Project Village has continued its goal of providing education to the students of the village, even as the community has overcome overwhelming obstacles: a father murdered by machete during a robbery; a family member kidnapped and found murdered when the family could not borrow the ransom; a mother who died from illness because there were no funds to pay for treatment; parents who died from alcoholism; a father serving a 12-year prison sentence for stealing a cell phone; and more.
Several years into their “adoption,” the villagers decided to share their good fortune with others, and the educational program expanded to include families who live outside the village. Currently, 270 students are enrolled in Colegio San Bernabé, which extends from kindergarten through high school.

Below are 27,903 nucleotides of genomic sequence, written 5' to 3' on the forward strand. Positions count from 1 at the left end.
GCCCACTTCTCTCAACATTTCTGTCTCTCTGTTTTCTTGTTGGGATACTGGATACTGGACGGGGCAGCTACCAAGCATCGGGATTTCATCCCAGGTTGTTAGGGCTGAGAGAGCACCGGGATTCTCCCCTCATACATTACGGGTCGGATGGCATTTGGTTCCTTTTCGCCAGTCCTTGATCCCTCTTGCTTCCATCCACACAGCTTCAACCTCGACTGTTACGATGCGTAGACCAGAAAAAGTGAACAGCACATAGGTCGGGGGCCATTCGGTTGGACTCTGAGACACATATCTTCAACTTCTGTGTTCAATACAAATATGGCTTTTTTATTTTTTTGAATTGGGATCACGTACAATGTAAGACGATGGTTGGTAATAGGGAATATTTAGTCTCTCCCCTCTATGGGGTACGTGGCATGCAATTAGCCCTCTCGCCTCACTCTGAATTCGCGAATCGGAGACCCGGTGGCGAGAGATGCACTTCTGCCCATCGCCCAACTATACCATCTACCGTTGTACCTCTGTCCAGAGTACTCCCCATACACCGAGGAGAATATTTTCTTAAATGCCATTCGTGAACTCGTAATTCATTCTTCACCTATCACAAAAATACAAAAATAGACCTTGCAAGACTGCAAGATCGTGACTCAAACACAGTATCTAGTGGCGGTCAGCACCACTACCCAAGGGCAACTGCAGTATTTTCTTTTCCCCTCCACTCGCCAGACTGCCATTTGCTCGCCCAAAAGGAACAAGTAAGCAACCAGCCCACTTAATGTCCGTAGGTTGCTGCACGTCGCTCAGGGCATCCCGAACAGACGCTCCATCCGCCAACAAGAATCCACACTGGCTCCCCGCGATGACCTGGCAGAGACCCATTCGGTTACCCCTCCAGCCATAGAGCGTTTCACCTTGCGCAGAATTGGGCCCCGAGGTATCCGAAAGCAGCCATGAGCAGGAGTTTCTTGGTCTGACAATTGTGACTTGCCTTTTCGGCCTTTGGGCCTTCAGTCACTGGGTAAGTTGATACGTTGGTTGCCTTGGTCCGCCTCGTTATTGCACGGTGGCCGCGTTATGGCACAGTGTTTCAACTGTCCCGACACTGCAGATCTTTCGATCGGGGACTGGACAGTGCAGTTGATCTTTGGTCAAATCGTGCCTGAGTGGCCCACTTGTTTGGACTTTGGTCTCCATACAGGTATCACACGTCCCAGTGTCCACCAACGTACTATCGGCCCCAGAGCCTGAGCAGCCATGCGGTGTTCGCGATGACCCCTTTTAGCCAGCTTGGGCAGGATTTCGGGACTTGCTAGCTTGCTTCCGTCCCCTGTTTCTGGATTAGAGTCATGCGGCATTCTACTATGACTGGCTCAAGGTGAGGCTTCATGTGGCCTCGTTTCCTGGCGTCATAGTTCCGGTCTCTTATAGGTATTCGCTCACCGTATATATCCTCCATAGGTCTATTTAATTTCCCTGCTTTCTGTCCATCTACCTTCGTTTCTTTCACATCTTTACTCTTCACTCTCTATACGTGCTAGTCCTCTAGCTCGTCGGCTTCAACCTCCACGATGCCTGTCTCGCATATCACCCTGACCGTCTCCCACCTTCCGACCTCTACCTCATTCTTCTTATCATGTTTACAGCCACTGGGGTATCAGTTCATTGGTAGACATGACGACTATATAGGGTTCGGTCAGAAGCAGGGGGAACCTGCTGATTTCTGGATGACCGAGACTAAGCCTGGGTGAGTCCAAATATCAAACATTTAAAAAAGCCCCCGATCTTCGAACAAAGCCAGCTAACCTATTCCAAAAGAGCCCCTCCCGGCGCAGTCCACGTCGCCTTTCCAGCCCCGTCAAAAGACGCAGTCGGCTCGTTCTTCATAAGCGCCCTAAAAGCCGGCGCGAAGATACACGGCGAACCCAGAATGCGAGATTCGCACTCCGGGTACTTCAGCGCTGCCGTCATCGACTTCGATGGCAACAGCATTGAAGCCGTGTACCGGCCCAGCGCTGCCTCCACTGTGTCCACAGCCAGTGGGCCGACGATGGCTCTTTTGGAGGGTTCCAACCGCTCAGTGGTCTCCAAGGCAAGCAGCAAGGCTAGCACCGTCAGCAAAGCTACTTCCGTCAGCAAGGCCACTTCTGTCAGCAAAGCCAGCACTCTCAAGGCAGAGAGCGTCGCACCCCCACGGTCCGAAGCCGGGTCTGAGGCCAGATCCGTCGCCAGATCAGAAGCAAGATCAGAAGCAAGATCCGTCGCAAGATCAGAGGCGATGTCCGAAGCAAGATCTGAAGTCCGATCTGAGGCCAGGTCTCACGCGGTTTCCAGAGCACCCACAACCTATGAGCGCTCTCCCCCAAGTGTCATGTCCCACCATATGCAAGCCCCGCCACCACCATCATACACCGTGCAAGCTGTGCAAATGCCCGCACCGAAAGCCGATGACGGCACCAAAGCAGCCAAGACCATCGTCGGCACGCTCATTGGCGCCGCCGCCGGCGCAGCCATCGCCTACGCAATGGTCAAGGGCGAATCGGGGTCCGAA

Colegio San Bernabé is a private school, and therefore receives no government funding. Village children attend tuition free, while children living outside the village pay approximately Q1,500 per year. Their parents are expected to contribute meaningfully to the school, in the same way that the village parents continue to do, with manual labor.
The original building is much expanded, and Project Village, with the participation of the villagers and the school’s parents, built a high school building last year on land it purchased about a kilometer below the village.
San Bernabé students at all levels have won many prestigious academic competitions with students attending schools generally thought to be Guatemala’s finest. In the last three years, 14 different middle and high school students, of a student body of approximately 100 students, have qualified as one of the top 10 students in the nation in their grade level in either math, science or physics in the Science Olympiads, the most prestigious academic competition in the country.